Dr. Steven Amoils didn't set out to be at the forefront of a movement to re-imagine how we look at medicine, at least not at first. He was a competitive swimmer just trying to figure out why one month after he could swim 1,500 meters fast enough to set a record in his native South Africa, walking up one flight of stairs would set his heart racing and wear him out.

When conventional medicine couldn't pinpoint the problem, he sought help from an acupuncturist. That acupuncturist took Amoils' pulse, paused, and then asked why Amoils was so tired. "I hadn't mentioned anything about that yet," Amoils says. "He got that from my pulse, a pulse diagnosis. I was very impressed."

Impressed enough to start a lifelong journey of learning about alternative medicine and treatments, including two years traveling the world to study practices of indigenous cultures that eventually led to the 1999 founding of the Alliance Institute for Integrative Medicine, which he co-directs with his wife, Dr. Sandi Amoils.

Their Kenwood facility has grown from an offshoot of the dissolved Health Alliance to one of 10 centers in the nationwide network of the Bravewell Collaborative, a foundation created to advance the cause of integrated medicine.

You'll find traditional courses of treatment at the Alliance Institute — they'll write you a prescription or refer you to a surgeon, if that's the proper course of action — but also massage therapy, acupuncture, chiropractic, hypnotherapy and nutrition counseling, among other options. "The concept is you're integrating the best of conventional medicine with the best of alternative therapies," Amoils says.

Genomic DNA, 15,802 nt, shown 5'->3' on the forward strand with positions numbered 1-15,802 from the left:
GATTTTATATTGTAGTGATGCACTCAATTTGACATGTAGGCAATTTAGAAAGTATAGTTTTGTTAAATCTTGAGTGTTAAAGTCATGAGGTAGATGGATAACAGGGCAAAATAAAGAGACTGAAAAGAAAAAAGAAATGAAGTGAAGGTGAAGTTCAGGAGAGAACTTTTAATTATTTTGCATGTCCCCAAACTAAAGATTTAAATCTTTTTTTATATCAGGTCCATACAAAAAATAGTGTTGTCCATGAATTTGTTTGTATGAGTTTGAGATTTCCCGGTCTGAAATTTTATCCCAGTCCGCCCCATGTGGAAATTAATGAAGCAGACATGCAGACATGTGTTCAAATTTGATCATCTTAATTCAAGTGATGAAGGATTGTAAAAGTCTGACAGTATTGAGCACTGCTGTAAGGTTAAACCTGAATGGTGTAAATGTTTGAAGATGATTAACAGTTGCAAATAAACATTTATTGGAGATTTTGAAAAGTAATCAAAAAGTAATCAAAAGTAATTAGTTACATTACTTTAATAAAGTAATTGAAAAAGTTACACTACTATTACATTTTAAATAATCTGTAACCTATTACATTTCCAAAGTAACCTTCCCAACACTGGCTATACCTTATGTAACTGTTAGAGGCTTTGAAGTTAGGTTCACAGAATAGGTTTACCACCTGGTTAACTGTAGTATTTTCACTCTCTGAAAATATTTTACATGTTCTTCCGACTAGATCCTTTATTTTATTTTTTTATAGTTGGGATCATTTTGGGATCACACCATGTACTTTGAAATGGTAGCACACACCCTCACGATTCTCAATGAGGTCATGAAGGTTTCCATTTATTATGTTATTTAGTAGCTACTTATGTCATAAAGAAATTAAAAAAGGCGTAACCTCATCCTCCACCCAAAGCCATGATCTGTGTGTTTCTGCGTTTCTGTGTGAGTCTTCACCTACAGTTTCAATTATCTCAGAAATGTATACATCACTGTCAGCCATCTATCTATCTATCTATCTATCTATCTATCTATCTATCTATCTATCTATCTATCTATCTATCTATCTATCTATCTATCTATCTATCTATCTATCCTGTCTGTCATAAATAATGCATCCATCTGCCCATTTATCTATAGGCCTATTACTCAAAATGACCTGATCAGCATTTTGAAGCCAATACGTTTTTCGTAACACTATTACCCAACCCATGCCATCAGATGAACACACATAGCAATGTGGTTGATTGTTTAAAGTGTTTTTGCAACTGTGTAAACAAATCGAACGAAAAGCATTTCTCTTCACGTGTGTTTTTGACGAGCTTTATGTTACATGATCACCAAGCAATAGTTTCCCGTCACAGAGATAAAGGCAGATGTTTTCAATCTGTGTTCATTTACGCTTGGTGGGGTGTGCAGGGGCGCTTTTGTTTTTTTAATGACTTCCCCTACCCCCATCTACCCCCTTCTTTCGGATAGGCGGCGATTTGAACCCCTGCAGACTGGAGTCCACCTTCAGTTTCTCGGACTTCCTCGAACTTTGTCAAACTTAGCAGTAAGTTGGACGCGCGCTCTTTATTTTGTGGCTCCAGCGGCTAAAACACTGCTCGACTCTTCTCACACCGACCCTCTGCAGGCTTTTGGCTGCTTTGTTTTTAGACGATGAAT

Alternative therapies aren't a new phenomenon (nor is the public's interest in them), from the pain-management benefits of acupuncture, chiropractic and massage to the stress-reduction benefits of yoga and tai chi.

Studies in 1993 and 1997 by Dr. David Eisenberg, who would pioneer research and education in integrative medicine at Harvard Medical School, found that patients' visits to providers of complementary and alternative therapies exceeded all visits to primary-care physicians, and that out-of-pocket costs for complementary and alternative therapies outpaced those for all hospitalizations in 1997.

The more recent development is the concept of integration, where traditional and complementary treatments are offered in conjunction with one another. Whereas traditional medicine was often practiced "in silos," Amoils says, some of those walls are beginning to come down.

"In the old days, doctors wouldn't speak to chiropractors and acupuncture was voodoo," Amoils says. "What happened was the public started saying, 'we're using this. We want this. We need this.'"

Sian Cotton, director of integrative medicine at UC and UC Health, agrees that there's a populist element to the growth of integrative medicine. "Across health care, it's one of the few things truly driven by consumers," she says.

In May, UC Health formally launched the integrative medicine program at its new 26,000 square-foot UC Health Women's Center facility in West Chester. Open to both men and women, the complementary and alternative medicine therapies available include acupuncture, massage, mindfulness groups, reflexology, therapeutic yoga, Pilates, tai chi, and medical qigong, a traditional Chinese medicine therapy.